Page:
CHICAGO — Allowing sports betting at Wrigley Field and the United Center could make Chicago’s first casino a bust, billionaire casino magnate Neil Bluhm told aldermen Monday.
Bluhm spoke to aldermen at a hearing about allowing the city’s stadiums to offer sports betting — but the teams that would benefit from sports betting at stadiums aren’t buying his take.
For months, people trying to get Chicago’s casino license have worked to stall an ordinance that would allow Wrigley Field, Guaranteed Rate Field, Soldier Field, Wintrust Arena and the United Center to establish sports books at their facilities or nearby, The Daily Line reported.
Bluhm, whose Rush Street Gaming is behind two bids for the sole Chicago casino license, brought his fight to a joint hearing of the zoning and license committees, arguing that allowing the city’s stadiums to offer betting would eat into the future casino’s profits and cannibalize the city’s casino tax windfall.
Allowing sports gambling at the stadiums would lessen sports betting revenue inside the casino from “$40 million a year to $13 million,” he said.
The casino’s other wagering attractions, like slots and table games, would take a hit to the tune of $61 million per year because fewer people would visit the casino if sports gambling was legal elsewhere, he said. That would translate to a $12 million loss in tax revenue to the city’s beleaguered tax coffers, he said.
“Common sense and your knowledge of Chicago tells you that the great locations of Wrigley Field and United Center, where the stadiums are, will attract lots of sports betting customers, and this will simply take away customers that would otherwise be at the casino placing bets,” Bluhm said. “To make matters worse, the stadiums will have somewhere near a two-year head start over the casinos, because they could be built quickly at the stadiums. And we’ve got to build … a billion-dollar-plus facility at the new casino.”
The fact that the city’s sports stadiums and have built-in audiences is exactly why they should be allowed to have their own betting operations, ordinance sponsor Ald. Walter Burnett (27th) said. Neighborhood bars, restaurants and businesses would also benefit, he said.
“Not only do they build baseball fields, soccer fields, they do a myriad of things that benefit the community,” Burnett said. “Why can’t they get a small piece of this change that these billionaires are getting already in order to continue to help the people in the community?”
The city’s professional sports teams are behind Burnett’s plan, looking to capitalize on the growing sports betting industry by opening large sports books on or near their facilities, including a joint-venture between the Cubs and Draft Kings at Wrigley Field.
Mara Georges, who worked as the city’s top attorney under former Mayor Richard M. Daley, said Bluhm’s projections on tax revenue losses “are not to be taken seriously.” Georges is lobbying for the ordinance on behalf of the Wirtz family, who own the Blackhawks and the United Center, and the Ricketts family, who own the Cubs and Wrigley Field.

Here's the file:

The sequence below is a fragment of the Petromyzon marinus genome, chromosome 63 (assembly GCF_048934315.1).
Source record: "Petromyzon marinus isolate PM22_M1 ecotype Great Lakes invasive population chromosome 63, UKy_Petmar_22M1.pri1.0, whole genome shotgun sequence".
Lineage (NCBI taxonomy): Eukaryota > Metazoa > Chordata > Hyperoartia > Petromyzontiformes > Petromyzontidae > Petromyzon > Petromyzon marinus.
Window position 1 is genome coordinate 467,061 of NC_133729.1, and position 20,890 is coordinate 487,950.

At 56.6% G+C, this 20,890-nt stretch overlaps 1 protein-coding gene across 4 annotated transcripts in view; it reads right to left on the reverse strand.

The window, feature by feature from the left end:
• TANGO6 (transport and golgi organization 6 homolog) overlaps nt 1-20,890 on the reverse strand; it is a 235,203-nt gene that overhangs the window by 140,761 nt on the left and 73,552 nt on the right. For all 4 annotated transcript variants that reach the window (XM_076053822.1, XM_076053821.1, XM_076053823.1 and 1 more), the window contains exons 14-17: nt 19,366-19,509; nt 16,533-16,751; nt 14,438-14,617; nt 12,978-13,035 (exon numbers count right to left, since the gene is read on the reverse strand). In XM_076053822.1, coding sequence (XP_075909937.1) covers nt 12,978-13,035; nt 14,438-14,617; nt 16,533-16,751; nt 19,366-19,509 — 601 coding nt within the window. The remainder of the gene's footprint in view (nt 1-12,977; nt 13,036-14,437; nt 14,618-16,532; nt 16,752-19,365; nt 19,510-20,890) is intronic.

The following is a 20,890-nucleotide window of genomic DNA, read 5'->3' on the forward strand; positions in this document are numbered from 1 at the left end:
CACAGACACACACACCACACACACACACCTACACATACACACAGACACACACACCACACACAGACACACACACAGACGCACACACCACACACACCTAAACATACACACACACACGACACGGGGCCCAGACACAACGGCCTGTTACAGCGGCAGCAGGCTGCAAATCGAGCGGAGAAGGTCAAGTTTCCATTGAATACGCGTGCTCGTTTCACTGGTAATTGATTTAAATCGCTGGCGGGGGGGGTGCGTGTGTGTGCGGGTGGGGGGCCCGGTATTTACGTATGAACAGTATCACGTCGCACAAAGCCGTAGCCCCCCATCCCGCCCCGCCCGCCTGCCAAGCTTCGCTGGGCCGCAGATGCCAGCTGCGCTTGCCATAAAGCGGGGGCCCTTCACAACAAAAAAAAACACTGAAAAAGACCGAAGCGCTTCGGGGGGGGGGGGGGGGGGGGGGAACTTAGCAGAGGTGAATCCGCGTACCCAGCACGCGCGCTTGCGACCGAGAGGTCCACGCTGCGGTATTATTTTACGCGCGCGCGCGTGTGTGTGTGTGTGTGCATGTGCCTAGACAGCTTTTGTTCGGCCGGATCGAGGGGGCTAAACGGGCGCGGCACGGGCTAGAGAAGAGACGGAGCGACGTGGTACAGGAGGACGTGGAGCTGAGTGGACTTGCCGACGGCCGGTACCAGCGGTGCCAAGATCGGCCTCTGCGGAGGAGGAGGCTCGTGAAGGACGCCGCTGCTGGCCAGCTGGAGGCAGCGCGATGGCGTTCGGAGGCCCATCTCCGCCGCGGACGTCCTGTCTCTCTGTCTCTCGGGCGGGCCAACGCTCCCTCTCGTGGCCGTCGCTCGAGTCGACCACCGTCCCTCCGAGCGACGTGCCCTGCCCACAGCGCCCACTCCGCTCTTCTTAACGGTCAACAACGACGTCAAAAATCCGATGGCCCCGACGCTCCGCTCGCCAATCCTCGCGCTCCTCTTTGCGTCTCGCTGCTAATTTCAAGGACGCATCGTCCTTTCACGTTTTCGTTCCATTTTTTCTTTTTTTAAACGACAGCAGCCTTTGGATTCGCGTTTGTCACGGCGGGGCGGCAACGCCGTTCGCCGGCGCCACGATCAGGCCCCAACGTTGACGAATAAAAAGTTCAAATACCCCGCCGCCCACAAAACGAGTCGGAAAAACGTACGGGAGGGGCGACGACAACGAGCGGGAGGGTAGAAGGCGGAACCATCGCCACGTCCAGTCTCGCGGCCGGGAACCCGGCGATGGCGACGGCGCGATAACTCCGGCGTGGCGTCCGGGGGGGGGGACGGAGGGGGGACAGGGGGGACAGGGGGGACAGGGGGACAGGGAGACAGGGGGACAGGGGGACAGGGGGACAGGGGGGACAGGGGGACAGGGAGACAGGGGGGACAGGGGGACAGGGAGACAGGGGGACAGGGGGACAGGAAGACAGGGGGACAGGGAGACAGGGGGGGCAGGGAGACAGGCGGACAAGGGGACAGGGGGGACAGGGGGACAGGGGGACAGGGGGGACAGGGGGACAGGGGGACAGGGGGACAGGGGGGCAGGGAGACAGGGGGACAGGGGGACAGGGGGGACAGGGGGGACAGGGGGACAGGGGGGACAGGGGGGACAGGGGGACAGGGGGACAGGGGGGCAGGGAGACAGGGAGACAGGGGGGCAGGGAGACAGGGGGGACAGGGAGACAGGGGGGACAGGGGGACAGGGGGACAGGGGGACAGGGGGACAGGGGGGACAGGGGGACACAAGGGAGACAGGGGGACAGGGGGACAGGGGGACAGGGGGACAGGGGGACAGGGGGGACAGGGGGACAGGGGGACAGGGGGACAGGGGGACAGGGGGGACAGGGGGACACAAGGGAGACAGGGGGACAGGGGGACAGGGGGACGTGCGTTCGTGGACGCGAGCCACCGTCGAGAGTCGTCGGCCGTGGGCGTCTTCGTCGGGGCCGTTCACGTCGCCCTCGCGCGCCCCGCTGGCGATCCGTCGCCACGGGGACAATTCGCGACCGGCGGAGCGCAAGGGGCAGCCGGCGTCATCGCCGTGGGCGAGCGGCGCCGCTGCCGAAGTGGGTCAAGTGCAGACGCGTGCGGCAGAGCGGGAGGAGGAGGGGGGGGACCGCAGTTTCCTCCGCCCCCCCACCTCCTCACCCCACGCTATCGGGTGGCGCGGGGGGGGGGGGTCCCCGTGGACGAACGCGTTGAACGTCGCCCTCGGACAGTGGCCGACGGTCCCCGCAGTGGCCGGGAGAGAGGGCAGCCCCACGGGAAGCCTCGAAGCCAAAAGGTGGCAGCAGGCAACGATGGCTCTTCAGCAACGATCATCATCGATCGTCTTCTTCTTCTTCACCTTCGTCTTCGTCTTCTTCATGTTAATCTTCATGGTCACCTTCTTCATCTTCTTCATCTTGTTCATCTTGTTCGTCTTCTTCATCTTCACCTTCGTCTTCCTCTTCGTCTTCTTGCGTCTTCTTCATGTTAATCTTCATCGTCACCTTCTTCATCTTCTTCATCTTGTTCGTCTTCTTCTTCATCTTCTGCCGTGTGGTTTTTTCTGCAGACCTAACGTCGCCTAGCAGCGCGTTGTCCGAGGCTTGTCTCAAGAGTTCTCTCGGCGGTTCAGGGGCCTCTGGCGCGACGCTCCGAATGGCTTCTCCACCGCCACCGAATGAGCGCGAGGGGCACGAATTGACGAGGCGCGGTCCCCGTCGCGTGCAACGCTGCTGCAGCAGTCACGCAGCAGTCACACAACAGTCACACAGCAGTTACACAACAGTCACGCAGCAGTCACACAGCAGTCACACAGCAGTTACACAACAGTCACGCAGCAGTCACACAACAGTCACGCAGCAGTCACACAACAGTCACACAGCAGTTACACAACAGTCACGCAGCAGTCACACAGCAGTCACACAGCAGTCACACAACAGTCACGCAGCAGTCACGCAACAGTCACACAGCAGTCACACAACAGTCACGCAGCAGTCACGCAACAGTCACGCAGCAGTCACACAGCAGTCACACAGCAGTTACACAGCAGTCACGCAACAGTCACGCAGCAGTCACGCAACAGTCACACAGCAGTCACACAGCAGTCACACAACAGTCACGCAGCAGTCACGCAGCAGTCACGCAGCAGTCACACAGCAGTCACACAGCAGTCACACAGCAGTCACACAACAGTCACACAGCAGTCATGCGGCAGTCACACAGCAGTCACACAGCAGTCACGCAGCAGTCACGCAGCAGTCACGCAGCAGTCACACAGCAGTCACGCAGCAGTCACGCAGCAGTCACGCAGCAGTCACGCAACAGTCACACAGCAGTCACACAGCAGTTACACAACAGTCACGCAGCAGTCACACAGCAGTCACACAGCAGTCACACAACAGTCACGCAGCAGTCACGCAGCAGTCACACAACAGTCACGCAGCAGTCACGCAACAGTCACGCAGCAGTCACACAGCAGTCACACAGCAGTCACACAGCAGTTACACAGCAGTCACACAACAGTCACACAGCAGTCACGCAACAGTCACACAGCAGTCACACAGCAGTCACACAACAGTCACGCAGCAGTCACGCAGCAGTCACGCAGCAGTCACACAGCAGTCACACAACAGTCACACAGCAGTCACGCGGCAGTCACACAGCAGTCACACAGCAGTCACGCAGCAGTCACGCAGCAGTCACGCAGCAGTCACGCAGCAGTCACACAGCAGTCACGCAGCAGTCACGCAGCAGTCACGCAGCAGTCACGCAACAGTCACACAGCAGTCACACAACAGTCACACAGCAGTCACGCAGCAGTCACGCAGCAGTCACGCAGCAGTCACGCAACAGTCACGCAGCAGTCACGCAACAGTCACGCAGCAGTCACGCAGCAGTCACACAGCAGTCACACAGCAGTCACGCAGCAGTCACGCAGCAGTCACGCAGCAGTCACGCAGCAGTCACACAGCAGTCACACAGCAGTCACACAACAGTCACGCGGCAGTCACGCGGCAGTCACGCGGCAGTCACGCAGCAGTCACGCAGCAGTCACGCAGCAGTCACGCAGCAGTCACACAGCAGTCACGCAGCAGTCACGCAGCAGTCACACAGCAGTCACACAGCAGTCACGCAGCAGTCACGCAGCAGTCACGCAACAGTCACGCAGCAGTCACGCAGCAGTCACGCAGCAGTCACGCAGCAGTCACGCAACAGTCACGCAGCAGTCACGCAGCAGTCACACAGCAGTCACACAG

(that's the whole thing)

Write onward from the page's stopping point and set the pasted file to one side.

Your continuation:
Bluhm’s projections “rest in conjecture and fail to accurately state the facts,” Georges said, adding his comments “seem to assume that no person who places a wager at a sports book venue will venture to a casino after the game.”
Plus, Bluhm’s Rivers Casino in suburban Des Plaines is already benefiting from the ban on sports betting in Chicago, Georges said.
“If the tax rate in Illinois gets too high on sports book or sports book is not allowed in the city of Chicago, all that will happen is those bettors will leave the city and flee to locations outside the city,” she said.
If the sports book ordinance is approved, it could generate $2.5 million in upfront first-year revenue to the city through taxes and licensing fees, Georges said. She warned against adding additional city taxes to sports gambling, as some on the committee suggested, saying new taxes would drive bettors outside the city or online, where bettors are able to place a bet from their phone.
Failure to approve the ordinance, or adding taxes to sports betting, could also drive the Bears from the city, she said. The Bears are flirting with a move to suburban Arlington Heights amid protracted negotiations over their lease of Soldier Field with the Park District.
“I feel like an ant between elephants in this situation with all these billionaires fighting over this stuff,” Burnett said, pointing out Bluhm also owns a stake in the Bulls and White Sox.
Curt Bailey, the head of Related Midwest who is partnering with Bluhm on a bid to build a casino at the company’s The 78 mega-development on the Near South Side, said the ordinance would create five large gambling competitors to a casino and would eat away at potential tax revenue.
“Why at this time would you choose to do this and really negatively impact that bidding process? That’s the choice you have. It’s as simple as that,” he said.
Monday’s meeting was for debate only, with no vote scheduled. Even before the back-and-forth between the city’s wealthy power players, several alderpeople expressed concern over the limited tax and fee revenue from sports books compared to the heavily taxed casinos.
“This is one of the worst pieces of legislation I’ve seen,” Ald. Anthony Beale (9th) said. Beale stalled the measure this summer by sending it to the Rules Committee when it was introduced. “We should be trying to spend all our time and energy on a casino that’s going to be bringing in hundreds of millions of dollars into the city. To be talking about something that could potentially jeopardize that … that’s absurd.”
Under the ordinance, the owners of the five sports facilities could open a sports betting facility at their stadiums and arenas or within a five block radius of the facility.
Listen to “It’s All Good: A Block Club Chicago Podcast” here: